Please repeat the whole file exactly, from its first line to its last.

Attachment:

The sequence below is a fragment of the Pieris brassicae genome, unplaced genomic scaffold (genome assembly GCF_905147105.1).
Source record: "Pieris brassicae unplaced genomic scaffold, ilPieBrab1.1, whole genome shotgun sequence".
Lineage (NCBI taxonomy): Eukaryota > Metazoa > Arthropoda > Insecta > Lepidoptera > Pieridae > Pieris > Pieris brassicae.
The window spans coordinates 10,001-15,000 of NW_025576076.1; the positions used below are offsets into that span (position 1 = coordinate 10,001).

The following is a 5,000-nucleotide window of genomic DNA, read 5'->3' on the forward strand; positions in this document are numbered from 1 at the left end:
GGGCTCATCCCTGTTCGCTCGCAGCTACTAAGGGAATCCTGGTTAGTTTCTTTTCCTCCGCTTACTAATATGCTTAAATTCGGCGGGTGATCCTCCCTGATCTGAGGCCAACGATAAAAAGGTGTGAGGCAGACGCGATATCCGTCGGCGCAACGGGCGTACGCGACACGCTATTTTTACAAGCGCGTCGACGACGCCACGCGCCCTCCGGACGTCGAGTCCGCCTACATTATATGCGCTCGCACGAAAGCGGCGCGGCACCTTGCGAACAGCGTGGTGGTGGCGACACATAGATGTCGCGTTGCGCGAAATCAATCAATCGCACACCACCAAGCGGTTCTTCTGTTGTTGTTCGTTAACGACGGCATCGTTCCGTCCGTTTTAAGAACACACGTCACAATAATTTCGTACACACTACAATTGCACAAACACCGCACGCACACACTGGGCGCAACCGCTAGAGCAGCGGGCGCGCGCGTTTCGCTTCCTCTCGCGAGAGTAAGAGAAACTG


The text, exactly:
The sequence below is a fragment of the Pieris brassicae genome, unplaced genomic scaffold (genome assembly GCF_905147105.1).
Source record: "Pieris brassicae unplaced genomic scaffold, ilPieBrab1.1, whole genome shotgun sequence".
Lineage (NCBI taxonomy): Eukaryota > Metazoa > Arthropoda > Insecta > Lepidoptera > Pieridae > Pieris > Pieris brassicae.
The window spans coordinates 10,001-15,000 of NW_025576076.1; the positions used below are offsets into that span (position 1 = coordinate 10,001).

The following is a 5,000-nucleotide window of genomic DNA, read 5'->3' on the forward strand; positions in this document are numbered from 1 at the left end:
GGGCTCATCCCTGTTCGCTCGCAGCTACTAAGGGAATCCTGGTTAGTTTCTTTTCCTCCGCTTACTAATATGCTTAAATTCGGCGGGTGATCCTCCCTGATCTGAGGCCAACGATAAAAAGGTGTGAGGCAGACGCGATATCCGTCGGCGCAACGGGCGTACGCGACACGCTATTTTTACAAGCGCGTCGACGACGCCACGCGCCCTCCGGACGTCGAGTCCGCCTACATTATATGCGCTCGCACGAAAGCGGCGCGGCACCTTGCGAACAGCGTGGTGGTGGCGACACATAGATGTCGCGTTGCGCGAAATCAATCAATCGCACACCACCAAGCGGTTCTTCTGTTGTTGTTCGTTAACGACGGCATCGTTCCGTCCGTTTTAAGAACACACGTCACAATAATTTCGTACACACTACAATTGCACAAACACCGCACGCACACACTGGGCGCAACCGCTAGAGCAGCGGGCGCGCGCGTTTCGCTTCCTCTCGCGAGAGTAAGAGAAACTG